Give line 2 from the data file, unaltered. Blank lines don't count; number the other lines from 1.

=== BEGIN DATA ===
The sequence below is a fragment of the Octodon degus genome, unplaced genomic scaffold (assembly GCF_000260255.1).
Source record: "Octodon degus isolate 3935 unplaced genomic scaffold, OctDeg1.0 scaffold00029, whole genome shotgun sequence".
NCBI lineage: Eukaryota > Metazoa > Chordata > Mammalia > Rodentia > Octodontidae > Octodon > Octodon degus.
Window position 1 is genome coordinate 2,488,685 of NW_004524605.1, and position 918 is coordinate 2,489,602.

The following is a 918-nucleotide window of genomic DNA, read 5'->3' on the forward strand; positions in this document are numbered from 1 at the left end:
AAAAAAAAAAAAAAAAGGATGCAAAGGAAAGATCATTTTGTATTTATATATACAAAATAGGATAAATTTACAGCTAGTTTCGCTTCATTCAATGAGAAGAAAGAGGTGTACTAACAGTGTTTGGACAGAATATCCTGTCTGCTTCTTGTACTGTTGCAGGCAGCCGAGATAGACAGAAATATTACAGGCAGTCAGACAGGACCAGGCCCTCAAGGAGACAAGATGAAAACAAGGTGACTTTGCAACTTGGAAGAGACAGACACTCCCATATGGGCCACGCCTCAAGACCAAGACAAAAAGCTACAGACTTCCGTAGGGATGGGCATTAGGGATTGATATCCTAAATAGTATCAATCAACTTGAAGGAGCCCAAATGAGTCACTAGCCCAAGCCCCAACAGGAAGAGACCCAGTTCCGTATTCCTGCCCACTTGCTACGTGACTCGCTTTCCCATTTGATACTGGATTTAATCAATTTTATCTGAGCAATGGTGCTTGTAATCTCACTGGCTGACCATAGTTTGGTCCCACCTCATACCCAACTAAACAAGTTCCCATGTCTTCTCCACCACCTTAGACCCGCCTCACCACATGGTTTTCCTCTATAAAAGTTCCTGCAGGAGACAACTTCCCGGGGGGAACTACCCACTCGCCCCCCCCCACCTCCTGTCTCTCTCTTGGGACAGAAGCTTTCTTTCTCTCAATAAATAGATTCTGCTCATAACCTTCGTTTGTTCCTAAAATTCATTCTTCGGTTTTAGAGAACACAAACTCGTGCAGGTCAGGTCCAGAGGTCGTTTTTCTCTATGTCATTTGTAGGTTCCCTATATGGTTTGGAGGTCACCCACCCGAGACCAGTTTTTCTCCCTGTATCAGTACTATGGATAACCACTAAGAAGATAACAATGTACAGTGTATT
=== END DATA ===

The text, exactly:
Source record: "Octodon degus isolate 3935 unplaced genomic scaffold, OctDeg1.0 scaffold00029, whole genome shotgun sequence".